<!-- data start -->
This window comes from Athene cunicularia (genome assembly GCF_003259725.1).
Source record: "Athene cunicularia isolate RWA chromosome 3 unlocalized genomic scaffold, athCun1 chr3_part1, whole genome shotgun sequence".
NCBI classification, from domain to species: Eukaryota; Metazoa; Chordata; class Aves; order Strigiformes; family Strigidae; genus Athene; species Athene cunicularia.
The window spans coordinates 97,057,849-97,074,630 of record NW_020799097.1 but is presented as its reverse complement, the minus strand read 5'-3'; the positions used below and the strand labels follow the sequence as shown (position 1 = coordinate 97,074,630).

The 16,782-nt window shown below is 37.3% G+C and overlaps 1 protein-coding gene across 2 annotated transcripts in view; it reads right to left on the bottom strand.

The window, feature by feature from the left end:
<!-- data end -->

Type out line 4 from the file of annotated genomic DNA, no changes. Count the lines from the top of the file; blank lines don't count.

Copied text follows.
The window spans coordinates 97,057,849-97,074,630 of record NW_020799097.1 but is presented as its reverse complement, the minus strand read 5'-3'; the positions used below and the strand labels follow the sequence as shown (position 1 = coordinate 97,074,630).